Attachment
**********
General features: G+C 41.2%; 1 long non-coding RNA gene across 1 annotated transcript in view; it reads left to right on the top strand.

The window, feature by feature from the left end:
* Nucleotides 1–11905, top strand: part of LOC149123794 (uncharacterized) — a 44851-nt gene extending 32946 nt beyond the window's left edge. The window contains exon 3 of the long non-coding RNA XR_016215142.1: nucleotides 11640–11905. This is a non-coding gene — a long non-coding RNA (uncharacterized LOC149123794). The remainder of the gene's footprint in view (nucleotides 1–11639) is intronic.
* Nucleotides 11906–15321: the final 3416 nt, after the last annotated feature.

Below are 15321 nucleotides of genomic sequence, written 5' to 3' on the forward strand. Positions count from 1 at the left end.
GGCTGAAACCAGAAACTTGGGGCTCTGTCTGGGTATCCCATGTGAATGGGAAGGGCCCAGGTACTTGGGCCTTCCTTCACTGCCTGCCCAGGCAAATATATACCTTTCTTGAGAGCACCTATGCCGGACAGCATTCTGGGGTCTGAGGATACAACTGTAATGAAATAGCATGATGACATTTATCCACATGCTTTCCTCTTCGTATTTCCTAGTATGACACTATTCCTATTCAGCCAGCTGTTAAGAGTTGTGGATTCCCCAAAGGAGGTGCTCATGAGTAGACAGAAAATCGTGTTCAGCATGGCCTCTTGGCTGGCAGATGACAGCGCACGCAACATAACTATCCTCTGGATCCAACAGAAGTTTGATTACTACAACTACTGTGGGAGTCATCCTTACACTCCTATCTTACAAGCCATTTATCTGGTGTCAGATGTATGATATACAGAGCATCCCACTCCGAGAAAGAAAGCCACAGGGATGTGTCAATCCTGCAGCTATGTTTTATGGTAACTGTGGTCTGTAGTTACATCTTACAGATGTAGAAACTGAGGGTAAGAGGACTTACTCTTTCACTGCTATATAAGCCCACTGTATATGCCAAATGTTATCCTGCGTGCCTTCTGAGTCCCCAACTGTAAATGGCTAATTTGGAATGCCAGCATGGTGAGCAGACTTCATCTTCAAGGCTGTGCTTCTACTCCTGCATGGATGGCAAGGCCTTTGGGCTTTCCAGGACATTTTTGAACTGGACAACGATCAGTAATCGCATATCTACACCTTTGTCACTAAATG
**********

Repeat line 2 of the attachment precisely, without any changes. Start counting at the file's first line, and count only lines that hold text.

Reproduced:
The window, feature by feature from the left end: